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Inside Google

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There’s an email floating around internal MS mailing lists about the differences between working at Google and Microsoft, the apparent result of an interview of someone who has worked at both places. The blog Just Say “No” To Google posted it online.

The culture at Google is very much like the old culture at Microsoft – back when the company felt like most employees were in their mid 20’s. These kids don’t have a life yet so they spend all of their time at work. Google provides nearly everything these people need.

Later the point is made that college kids have everything taken care of for them. They can live their entire live on a college campus and not have to worry about food, shelter, entertainment or transportation. Google offers the same sort of environment with free food, the Google shuttle for commuting between home and work, and even free shirts.

There’s even a comparison between the different age strata at Google. Since Google is all about what you’ve done recently, the prior experience of mid-career employees doesn’t buy them anything and they’re left to compete with recent grads. Those later in their careers are better at taking advantages of all the services that Google offers.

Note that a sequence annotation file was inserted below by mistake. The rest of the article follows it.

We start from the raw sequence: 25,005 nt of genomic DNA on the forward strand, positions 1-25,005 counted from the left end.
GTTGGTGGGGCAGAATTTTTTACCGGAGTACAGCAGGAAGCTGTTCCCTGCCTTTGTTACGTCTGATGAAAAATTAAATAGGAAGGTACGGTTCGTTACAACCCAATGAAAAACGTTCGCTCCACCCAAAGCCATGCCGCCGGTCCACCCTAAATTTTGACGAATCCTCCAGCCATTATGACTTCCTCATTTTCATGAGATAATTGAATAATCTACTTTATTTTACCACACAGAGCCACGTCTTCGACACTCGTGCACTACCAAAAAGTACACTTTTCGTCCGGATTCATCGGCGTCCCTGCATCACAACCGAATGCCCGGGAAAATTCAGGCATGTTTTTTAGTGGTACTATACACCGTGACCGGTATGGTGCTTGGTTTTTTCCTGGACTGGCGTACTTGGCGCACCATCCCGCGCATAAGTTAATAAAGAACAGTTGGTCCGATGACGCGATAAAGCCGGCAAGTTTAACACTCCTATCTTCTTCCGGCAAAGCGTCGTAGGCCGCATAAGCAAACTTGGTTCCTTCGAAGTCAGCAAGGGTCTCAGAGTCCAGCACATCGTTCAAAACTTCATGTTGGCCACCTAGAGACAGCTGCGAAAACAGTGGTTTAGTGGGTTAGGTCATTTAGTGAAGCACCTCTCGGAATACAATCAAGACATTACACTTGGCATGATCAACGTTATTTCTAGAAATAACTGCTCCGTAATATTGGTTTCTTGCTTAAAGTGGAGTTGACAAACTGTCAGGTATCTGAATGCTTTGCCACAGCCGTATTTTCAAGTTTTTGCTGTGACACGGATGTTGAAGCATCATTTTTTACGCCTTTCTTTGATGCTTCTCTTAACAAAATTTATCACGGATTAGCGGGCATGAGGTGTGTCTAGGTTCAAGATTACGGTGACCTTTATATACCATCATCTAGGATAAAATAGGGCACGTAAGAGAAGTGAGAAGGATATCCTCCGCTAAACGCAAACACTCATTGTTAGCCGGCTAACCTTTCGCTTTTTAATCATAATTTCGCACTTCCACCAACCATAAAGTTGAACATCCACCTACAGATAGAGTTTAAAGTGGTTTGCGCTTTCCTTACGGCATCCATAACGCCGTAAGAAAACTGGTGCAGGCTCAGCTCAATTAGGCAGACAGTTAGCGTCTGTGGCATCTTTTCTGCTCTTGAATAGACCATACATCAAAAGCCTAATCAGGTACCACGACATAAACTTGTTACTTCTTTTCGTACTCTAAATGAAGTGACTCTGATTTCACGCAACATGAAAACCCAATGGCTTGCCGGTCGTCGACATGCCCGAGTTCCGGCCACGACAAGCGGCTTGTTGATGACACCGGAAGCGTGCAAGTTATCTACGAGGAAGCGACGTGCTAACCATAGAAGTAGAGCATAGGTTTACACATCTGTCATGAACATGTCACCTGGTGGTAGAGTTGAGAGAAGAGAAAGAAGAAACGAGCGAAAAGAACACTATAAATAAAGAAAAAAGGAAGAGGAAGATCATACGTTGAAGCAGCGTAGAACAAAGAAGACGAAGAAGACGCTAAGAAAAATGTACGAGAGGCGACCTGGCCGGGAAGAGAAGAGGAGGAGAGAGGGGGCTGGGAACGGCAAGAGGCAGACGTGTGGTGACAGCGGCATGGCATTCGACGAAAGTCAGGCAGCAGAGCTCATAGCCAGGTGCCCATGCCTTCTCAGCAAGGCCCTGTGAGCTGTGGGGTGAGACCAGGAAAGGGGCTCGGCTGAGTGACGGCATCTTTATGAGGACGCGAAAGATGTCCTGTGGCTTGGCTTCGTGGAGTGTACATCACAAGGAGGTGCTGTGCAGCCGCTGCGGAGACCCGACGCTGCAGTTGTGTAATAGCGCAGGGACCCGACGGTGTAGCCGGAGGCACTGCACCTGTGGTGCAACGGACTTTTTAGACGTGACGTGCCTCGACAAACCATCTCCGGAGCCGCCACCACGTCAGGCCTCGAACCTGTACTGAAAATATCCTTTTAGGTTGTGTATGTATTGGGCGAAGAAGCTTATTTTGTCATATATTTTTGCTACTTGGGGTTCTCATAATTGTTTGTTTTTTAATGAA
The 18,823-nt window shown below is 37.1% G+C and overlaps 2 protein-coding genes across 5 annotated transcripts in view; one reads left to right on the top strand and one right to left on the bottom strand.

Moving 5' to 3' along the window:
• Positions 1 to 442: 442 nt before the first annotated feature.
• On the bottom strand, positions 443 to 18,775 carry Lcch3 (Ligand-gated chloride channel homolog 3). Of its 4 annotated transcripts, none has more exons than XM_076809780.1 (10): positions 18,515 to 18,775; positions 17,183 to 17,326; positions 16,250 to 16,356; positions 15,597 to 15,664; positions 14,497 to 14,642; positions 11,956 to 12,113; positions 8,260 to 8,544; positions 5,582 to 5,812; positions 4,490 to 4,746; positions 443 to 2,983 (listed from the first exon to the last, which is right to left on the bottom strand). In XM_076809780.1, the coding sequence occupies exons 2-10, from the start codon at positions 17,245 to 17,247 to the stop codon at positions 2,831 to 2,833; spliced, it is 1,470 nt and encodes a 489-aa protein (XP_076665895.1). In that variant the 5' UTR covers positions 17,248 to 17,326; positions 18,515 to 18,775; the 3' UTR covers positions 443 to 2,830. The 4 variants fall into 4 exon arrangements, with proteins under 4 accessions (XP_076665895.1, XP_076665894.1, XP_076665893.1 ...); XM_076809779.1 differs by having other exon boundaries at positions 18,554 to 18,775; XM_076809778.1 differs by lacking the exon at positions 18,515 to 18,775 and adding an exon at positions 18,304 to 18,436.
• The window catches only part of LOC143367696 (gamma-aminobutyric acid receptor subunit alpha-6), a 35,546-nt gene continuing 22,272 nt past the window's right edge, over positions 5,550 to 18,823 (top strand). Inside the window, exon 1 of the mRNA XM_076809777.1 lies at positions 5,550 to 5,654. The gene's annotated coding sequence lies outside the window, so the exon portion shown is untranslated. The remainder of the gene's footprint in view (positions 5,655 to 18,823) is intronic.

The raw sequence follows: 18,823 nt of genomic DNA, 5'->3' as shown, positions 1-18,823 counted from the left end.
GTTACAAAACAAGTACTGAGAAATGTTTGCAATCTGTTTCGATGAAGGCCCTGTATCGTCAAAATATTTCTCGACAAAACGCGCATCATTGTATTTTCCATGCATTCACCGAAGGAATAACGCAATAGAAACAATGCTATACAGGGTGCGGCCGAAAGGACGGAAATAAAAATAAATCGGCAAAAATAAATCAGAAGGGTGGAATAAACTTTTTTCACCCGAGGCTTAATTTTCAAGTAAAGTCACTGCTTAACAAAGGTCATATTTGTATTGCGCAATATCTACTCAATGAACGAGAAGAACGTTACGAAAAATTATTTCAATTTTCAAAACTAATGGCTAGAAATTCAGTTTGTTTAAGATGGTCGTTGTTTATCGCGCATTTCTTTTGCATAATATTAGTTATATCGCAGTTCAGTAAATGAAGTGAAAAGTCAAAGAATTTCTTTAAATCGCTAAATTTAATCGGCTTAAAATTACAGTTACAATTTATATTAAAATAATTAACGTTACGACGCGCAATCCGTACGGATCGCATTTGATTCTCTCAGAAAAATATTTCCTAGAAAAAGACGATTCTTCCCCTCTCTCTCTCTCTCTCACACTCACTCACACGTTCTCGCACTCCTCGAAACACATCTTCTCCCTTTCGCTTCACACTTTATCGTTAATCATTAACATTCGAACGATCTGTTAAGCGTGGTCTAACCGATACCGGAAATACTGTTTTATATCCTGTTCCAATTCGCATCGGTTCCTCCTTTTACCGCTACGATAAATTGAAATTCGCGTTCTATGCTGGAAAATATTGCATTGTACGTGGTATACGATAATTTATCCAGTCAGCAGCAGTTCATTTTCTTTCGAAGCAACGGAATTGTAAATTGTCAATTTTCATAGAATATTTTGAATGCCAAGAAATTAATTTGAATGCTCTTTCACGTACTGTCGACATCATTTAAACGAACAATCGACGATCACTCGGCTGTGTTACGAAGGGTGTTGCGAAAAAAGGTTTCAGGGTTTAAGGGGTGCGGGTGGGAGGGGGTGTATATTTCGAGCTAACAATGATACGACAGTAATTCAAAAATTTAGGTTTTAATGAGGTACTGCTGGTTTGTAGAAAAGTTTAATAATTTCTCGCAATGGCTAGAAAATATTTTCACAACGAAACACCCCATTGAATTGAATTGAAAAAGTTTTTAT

Much of what’s in the interview (the Google shuttle, free food, 20% time) are things I’d heard a lot about in the past. The concept of the Tech Stop was new to me, however.

Each floor of each building has one. They handle all of the IT stuff for employees in the building including troubleshooting networks, machines, etc. If you’re having a problem you just walk into a Tech Stop and someone will fix it.

No waiting for IT to come by your desk or sitting on hold with a help desk. The Tech Stops also encourage developers to decide what equipment they need.

If one of your test machines is old and crusty you bring it to the Tech Stop and they give you a new one. They track everything by swiping your ID when you “check out” an item. If you need more equipment than your job description allows, your manager just needs to approve the action. A “Developer” gets a workstation, a second workstation or a laptop, and a test machine. You’re free to visit the Tech Stop to swap any of the machines for any of the others in those categories. If a machine is available, I get it right away. Otherwise they order it and drop it off when it arrives.

Many companies make you jump through hoops to get hardware upgrades. Doing so might realize some short-term cost savings by not buying a new machine, but can result in developers having equipment that’s several generations old.

Aelizia
November 21, 2007 12:49 AM

Hi, Its very interesting and more informative.I agree that result in developers having equipment that’s several generations old.

This discussion has been closed.

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